Gays in the US military follow Dutch lead – ‘Proud to Serve’ Published on : 21 September 2011 – 8:24pm | By Michel Walraven (clipart )

25 Apr

It’s okay to be sexually ‘different’ in the US armed forces. Gay, lesbian, bisexual and transgender service personnel have the same legal rights as their heterosexual colleagues. On Tuesday 20 September, President Barack Obama ended the Don’t Ask, Don’t Tell policy introduced by Bill Clinton in 1993. This prohibited military personnel from discriminating against their homosexual colleagues, but also barred gay servicemen and women from being open about their sexual orientation.

The Dutch Homosexuality & the Armed Forces Foundation (SHK) has been advising the US Pentagon on how to implement the new policy. Evidently the US military sets some store by Dutch experience; The Hague stopped barring gays from the armed forces way back in 1974.

Dutch openness
Major Peter Kees Hamstra of the SHK welcomes the new US policy. He says homosexuals are generally willing, at least in the Netherlands, to consider a career in the armed forces. Major Hamstra says that one of the most important things is to show that management fully backs this openness.

“Openness about sexual preferences is not necessarily going to make things easy right away, but in the long run it will make their acceptance a lot easier. And yes, there will be incidents during the early period of change, but eventually everybody will get used to the fact that people are open about their sexuality.”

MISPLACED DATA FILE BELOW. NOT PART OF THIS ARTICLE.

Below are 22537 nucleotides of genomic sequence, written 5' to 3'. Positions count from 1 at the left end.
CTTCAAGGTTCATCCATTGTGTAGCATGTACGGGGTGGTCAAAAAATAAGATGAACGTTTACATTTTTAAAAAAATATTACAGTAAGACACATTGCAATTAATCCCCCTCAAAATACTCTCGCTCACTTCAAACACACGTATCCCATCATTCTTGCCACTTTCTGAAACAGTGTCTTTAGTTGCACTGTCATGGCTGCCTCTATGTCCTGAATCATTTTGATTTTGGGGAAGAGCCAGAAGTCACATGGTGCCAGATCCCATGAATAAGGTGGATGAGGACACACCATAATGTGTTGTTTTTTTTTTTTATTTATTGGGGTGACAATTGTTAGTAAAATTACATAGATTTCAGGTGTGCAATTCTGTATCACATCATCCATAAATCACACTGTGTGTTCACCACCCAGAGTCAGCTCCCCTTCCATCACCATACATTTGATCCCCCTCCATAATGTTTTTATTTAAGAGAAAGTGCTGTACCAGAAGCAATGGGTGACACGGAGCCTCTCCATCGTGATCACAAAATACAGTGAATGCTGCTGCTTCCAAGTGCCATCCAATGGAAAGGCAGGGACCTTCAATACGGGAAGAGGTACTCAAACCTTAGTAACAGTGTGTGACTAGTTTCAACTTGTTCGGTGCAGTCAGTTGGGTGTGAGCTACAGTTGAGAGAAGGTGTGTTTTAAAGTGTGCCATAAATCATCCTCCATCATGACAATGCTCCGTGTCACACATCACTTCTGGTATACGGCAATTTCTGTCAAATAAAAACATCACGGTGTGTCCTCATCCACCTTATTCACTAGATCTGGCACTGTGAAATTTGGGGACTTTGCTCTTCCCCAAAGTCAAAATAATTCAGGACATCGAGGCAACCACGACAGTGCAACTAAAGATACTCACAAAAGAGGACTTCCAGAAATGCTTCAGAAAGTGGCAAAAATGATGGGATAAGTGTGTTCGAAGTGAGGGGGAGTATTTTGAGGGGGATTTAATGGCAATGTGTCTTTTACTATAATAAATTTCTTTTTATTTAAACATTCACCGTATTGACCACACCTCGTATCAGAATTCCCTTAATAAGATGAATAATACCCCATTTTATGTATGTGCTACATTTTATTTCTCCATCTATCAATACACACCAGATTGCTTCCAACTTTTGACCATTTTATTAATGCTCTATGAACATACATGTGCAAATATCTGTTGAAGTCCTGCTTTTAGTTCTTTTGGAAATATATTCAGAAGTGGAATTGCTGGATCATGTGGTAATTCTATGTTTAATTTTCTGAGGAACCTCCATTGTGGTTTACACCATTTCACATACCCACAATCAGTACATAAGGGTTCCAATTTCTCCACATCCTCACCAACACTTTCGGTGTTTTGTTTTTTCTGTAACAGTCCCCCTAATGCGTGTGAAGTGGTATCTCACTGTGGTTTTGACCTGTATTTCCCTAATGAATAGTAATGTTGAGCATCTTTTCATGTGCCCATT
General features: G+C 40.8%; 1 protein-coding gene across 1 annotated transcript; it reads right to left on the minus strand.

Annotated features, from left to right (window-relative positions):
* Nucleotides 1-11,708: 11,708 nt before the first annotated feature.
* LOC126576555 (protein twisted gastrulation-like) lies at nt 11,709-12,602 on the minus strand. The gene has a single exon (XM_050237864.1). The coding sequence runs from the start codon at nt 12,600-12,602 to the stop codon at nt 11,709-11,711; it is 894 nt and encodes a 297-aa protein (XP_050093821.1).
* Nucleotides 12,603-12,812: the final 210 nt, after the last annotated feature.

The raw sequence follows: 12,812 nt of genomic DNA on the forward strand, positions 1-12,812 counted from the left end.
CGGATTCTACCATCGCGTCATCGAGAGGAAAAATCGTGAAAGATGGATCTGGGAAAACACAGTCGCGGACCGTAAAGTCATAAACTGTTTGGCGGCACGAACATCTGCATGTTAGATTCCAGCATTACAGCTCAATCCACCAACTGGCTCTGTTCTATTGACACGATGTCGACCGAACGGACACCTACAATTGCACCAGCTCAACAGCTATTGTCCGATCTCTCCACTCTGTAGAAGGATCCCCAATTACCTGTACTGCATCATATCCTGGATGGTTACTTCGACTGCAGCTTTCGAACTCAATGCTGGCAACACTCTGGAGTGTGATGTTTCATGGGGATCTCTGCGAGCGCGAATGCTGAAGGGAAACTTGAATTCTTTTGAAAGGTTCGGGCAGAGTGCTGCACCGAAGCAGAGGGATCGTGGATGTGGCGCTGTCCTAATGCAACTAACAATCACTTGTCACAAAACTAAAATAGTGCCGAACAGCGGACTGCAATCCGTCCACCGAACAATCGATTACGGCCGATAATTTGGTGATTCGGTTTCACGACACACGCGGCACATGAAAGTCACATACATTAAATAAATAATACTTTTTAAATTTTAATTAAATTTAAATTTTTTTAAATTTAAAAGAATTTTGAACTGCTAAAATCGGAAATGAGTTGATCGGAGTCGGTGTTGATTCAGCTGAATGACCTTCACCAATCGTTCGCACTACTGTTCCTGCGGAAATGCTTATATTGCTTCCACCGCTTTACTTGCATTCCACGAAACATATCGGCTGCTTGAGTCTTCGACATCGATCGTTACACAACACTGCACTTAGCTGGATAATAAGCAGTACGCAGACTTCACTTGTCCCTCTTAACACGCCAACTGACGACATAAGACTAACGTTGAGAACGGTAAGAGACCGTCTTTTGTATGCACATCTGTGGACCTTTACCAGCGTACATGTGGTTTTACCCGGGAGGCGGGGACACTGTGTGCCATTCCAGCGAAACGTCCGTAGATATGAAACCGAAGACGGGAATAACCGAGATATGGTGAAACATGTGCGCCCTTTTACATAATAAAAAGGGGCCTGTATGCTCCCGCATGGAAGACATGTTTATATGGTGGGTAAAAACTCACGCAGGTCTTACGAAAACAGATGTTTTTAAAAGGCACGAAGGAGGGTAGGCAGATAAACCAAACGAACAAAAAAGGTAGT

Sexual revolution
In 1974, in the wake of the 1960s sexual revolution, the Dutch defence ministry decided to lift the ban on gays in the military. This made the Dutch armed forces the first in the world to accept openly homosexual personnel. According to Major Hamstra, the percentages of open gays and those ‘in the closet’ in the military are roughly the same as in the civilian world.

“Generally, it’s pretty safe to be gay in our armed forces. There’s almost no open discrimination. Those guilty of it can easily be sacked.”

However there are some problems:


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“Combat units are usually made up of young straight white males. Studies show that within these groups acceptance of homosexuality is still an issue. And when it comes to transgender people, it’s a totally different story. This group seems to find it much harder to be accepted in any area of life.


Many people don’t realise that as much as 0.5 percent of the population has some transgender tendencies. We are currently working on setting guidelines for military personnel who are going through sexual transition. Not only social guidelines need to be set, but also medical and administrative ones.”

Proud 2 Serve
Even though much has been achieved in the Dutch armed forces, there are still reports of sexually ‘different’ military personnel suffering harassment. This summer, however, another milestone was reached. The defence ministry had its own boat in Amsterdam’s Gay Pride Canal Parade – the motto of the men and women from the Dutch military on board was ‘Proud 2 Serve’.




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